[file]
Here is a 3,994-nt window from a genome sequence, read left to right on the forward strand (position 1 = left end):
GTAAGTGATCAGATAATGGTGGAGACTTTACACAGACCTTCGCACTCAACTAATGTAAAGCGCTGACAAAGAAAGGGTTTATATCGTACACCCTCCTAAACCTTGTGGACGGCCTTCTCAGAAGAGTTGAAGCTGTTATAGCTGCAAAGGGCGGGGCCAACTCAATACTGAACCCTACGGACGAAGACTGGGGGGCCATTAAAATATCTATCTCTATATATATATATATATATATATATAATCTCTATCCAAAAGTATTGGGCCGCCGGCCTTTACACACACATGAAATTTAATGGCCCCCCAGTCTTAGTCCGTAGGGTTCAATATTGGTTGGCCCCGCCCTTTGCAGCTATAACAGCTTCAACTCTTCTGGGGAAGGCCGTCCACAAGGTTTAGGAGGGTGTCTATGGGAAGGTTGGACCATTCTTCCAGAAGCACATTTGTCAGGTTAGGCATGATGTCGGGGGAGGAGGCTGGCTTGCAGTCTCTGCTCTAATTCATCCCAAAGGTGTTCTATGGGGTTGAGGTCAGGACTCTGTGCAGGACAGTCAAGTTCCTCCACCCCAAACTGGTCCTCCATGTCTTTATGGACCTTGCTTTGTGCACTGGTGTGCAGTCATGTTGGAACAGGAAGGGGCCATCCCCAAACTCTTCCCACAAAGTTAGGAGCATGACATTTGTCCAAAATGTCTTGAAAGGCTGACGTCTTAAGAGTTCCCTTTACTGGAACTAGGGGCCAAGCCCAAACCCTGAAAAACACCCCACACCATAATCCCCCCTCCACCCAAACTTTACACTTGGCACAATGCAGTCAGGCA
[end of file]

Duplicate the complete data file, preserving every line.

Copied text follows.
Here is a 3,994-nt window from a genome sequence, read left to right on the forward strand (position 1 = left end):
GTAAGTGATCAGATAATGGTGGAGACTTTACACAGACCTTCGCACTCAACTAATGTAAAGCGCTGACAAAGAAAGGGTTTATATCGTACACCCTCCTAAACCTTGTGGACGGCCTTCTCAGAAGAGTTGAAGCTGTTATAGCTGCAAAGGGCGGGGCCAACTCAATACTGAACCCTACGGACGAAGACTGGGGGGCCATTAAAATATCTATCTCTATATATATATATATATATATATATAATCTCTATCCAAAAGTATTGGGCCGCCGGCCTTTACACACACATGAAATTTAATGGCCCCCCAGTCTTAGTCCGTAGGGTTCAATATTGGTTGGCCCCGCCCTTTGCAGCTATAACAGCTTCAACTCTTCTGGGGAAGGCCGTCCACAAGGTTTAGGAGGGTGTCTATGGGAAGGTTGGACCATTCTTCCAGAAGCACATTTGTCAGGTTAGGCATGATGTCGGGGGAGGAGGCTGGCTTGCAGTCTCTGCTCTAATTCATCCCAAAGGTGTTCTATGGGGTTGAGGTCAGGACTCTGTGCAGGACAGTCAAGTTCCTCCACCCCAAACTGGTCCTCCATGTCTTTATGGACCTTGCTTTGTGCACTGGTGTGCAGTCATGTTGGAACAGGAAGGGGCCATCCCCAAACTCTTCCCACAAAGTTAGGAGCATGACATTTGTCCAAAATGTCTTGAAAGGCTGACGTCTTAAGAGTTCCCTTTACTGGAACTAGGGGCCAAGCCCAAACCCTGAAAAACACCCCACACCATAATCCCCCCTCCACCCAAACTTTACACTTGGCACAATGCAGTCAGGCA